“In the night, we die,” she says after taking a puff of cigarette.
The whirls of the smoke is annoying. I cough and shift my gaze to the other side. I am now staring at myself in the mirror hung on the wall. The cigarette smoke is unpleasant. I hear her awkward giggles, and they upset me. Why is she laughing? Does she think it’s funny?
“Would you mind getting me some beer at the boutique,” she mumbles, patting my shoulders.
I turn to face her, “What do you think you are doing?”
It is around seven in the morning. We are sitting on the couch in her living room. The purple toy car on the table looks like a pickup truck with shattered windscreen. A packet of cigarettes and match sticks are next to the toy car. She is still dressed in pajamas. Her cleavage is exposed. She swirls strands of her hair and let them cover her magnificent brown face. She looks bubbly, but I am wondering why she’s acting strange.
Neither of us is saying anything. The radio is playing some traditional Rwandan music that makes me want to dance, but instead I shake my head to the rhythm.
Sounds of footsteps are getting closer to the door. A boy suddenly draws the curtains and walks towards me. I smile, ready for a hug.
“Out now!” The woman screams and slaps the boy before he can hug me. She is the boy’s mother, I know it. But I am at sixes and sevens as to why she slaps him.
“Mama, I want some milk. I am hungry!” The boy says to her.
“Get out dumb kid, I don’t want any kid to get on my nerves,” she says and raises on her feet. The boy dashes out of the living room. I can hear him crying outside the house.
“Ziba wa cyana we! If I keep hearing your voice, I will come out there and kill you,” the woman calls out loudly, almost yelling.
I stare at her in confusion. It is strange to see her like this. I have always known her to be polite and tolerant. But, today, she seems evil, and I am getting frightened of her. I clear my throat and ask her what is going on. She takes another puff of the cigarette without saying a word. She knows the smoking annoys me, so she is doing it all on purpose. I snatch the cigarette from her mouth, which gets her really mad. She is about to hit me with the toy, but I step out of the way. I grab the packet of cigarettes from the table and put it in the pocket of my cotton pant. She approaches me looking angry. I am getting pissed off, hoping she doesn’t hit me with the bottle of tequila.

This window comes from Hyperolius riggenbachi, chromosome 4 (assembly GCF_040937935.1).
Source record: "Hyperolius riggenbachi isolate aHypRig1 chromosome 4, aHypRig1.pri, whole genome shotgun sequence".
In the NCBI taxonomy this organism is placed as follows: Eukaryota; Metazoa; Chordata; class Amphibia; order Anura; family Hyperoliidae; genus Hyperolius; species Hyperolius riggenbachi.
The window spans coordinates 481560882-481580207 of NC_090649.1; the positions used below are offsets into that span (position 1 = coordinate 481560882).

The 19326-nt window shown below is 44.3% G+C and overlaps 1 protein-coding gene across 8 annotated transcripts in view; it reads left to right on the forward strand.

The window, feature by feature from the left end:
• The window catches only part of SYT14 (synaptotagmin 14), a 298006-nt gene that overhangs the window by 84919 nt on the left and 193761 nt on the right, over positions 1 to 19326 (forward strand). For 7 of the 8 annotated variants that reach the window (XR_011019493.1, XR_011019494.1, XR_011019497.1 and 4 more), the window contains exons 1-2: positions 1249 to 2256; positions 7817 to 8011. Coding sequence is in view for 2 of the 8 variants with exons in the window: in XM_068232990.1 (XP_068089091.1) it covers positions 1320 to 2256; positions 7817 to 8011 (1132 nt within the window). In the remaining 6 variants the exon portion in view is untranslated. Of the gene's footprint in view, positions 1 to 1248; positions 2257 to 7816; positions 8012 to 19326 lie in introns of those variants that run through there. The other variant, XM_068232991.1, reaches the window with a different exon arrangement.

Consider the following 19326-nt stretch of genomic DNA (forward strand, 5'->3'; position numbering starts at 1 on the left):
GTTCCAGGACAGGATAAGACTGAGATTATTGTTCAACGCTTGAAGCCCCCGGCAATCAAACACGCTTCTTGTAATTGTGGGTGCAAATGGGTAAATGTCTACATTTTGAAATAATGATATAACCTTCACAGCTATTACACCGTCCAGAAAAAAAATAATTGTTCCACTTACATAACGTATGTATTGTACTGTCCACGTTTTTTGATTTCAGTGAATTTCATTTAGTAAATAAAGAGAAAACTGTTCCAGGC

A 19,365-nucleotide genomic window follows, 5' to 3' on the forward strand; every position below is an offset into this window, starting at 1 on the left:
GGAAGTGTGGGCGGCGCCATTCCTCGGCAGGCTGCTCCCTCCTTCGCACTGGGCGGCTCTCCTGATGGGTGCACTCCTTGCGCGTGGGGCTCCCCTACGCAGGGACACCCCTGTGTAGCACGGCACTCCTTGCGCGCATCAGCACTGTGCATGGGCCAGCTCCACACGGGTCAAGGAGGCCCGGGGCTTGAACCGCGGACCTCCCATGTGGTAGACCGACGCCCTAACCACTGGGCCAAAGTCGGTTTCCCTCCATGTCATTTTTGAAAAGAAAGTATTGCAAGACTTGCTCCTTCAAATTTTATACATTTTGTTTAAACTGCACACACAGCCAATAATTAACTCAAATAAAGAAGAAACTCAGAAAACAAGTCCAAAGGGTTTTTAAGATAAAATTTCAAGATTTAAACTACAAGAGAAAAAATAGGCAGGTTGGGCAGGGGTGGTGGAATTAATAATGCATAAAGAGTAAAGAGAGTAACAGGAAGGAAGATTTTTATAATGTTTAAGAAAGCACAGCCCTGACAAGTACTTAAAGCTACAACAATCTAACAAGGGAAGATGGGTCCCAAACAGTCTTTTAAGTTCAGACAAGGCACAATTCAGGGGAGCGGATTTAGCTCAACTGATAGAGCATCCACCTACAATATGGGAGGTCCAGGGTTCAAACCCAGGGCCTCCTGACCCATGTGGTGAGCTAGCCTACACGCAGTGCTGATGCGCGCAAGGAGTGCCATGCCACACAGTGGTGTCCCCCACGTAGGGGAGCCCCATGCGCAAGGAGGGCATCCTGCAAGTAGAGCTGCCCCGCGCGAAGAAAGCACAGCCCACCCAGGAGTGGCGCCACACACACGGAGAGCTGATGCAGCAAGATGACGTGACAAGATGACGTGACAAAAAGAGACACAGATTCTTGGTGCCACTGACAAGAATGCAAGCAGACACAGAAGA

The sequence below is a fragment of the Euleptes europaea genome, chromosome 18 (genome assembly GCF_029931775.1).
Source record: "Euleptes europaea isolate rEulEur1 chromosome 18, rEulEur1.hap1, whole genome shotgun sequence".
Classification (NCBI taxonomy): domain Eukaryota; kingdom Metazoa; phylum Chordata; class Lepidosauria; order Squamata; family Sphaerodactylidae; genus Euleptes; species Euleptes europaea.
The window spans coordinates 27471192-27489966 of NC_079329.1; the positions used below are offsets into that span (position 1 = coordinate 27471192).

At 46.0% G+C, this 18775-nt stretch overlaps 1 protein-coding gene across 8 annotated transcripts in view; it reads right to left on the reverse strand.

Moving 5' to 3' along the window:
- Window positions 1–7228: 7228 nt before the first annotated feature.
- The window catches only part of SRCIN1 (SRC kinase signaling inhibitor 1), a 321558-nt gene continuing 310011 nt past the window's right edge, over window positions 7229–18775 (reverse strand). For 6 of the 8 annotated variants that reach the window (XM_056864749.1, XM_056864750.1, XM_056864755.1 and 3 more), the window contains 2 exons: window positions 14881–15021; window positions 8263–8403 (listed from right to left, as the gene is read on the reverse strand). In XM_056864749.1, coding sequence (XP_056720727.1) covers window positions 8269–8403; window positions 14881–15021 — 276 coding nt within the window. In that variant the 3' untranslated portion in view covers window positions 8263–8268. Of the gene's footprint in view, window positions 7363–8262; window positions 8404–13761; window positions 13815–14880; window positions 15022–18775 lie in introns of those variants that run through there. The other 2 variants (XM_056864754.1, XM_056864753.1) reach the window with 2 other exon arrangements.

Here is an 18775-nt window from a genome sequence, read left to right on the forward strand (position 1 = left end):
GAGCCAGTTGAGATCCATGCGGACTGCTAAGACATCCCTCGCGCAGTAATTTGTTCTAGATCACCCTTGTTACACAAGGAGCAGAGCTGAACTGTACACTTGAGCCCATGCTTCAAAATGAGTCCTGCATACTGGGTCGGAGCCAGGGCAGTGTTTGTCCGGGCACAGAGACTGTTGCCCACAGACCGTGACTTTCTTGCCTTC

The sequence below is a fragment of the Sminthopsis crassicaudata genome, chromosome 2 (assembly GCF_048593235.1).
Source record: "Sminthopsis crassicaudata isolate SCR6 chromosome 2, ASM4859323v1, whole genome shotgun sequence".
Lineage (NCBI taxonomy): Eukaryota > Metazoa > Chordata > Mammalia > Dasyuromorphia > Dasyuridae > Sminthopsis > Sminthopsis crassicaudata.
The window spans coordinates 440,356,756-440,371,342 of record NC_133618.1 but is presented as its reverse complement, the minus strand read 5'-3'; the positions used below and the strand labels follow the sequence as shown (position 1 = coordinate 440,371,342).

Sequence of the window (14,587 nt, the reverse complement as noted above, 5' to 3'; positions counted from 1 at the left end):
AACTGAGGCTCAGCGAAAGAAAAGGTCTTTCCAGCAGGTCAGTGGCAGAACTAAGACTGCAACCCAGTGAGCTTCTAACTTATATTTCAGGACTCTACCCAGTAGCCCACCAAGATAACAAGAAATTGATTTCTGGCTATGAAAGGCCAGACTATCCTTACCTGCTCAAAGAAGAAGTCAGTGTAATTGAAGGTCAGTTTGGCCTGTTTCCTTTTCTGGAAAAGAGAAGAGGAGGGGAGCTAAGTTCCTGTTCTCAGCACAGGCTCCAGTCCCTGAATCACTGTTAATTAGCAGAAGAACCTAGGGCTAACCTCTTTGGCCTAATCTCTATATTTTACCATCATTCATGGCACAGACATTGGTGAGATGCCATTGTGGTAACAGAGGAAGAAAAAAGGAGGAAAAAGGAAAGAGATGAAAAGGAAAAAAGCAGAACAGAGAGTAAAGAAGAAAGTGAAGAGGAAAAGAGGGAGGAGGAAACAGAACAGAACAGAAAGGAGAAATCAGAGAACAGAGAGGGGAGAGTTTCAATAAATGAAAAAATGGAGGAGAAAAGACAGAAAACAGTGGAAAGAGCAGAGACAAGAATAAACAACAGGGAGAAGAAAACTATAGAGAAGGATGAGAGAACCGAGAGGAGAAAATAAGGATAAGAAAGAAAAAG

“Are you handing over my cigarettes or not?”
“Just slow down sis, everything is gonna be fine…I promise.” I am trying to calm her down. She tries to slap me, but her arms are not long enough to reach my cheeks.
“Is this the reason you called me? You wanted to show me how you smoke?” I ask.
“No. But hand me the cigarettes,” she pleads.
“You know I can’t do that, I don’t want to see my sister smoking.”
She pushes the table towards me. I try to escape, but ran right into the door, hitting my head. She chuckles and sticks her hand in my pocket. I don’t want her to get a hold of the cigarettes, so we begin to struggle, during which she tries to choke me but I push her on to the couch and hold her hands.
“Yububububuuu!” She yells for a while before she cools down. When I release her hand, she begins to sob as if I hit her.
“Sis, look at me, what is going on with you?” I plead. She stares and whimpers. It hurts to see her cry like this. I look into her eyes and beg her to talk to me.
“You men are animals. I mean, monsters! Why do you treat us like idiots?” She blurts out as tears pour down her cheeks.
“What is that supposed to mean, sis?” I ask, holding her stare.
“Hmm! Why can’t you be faithful to your wives just for once? All you do is hurt women over and over again. What is wrong with you? Men never get satisfied. We give you everything but still, you cheat and let us down. You are my brother and I love you but I really hate men.”
“Men are not all the same. Some men are faithful.”
“I don’t know why I even called you to come over here. My heart is completely shattered. Yesterday I caught him again with this filthy maid at the neighbors?”
“Where is him anyway?”
“He is in the room. You can go and talk to him,” she says as she wipes away her tears. Something about the way she says it makes me uneasy.
I push the bedroom door slowly. Right in front of me is a man with blood smeared all over his face. The white towel wrapped around his waist is soaked in blood as are his brown hairy legs. My heart is beating fast as I tiptoe towards him. I know him. It is Jeff, my sister’s husband. An iron and a broken bottle of Uganda Waragi lie beside his body. It appears they were used to smash his head.
My sister is still in the living room. She is smoking. She pours tequila in a shot glass and takes a drink. She takes two puffs of smoke in a row then glares at me.
“In the nights, we die. I am dead too. I did what I assured him I’d do. This was his fifth time cheating on me. I’ll be here waiting for the police as death lingers in my senses.”
She takes another puff.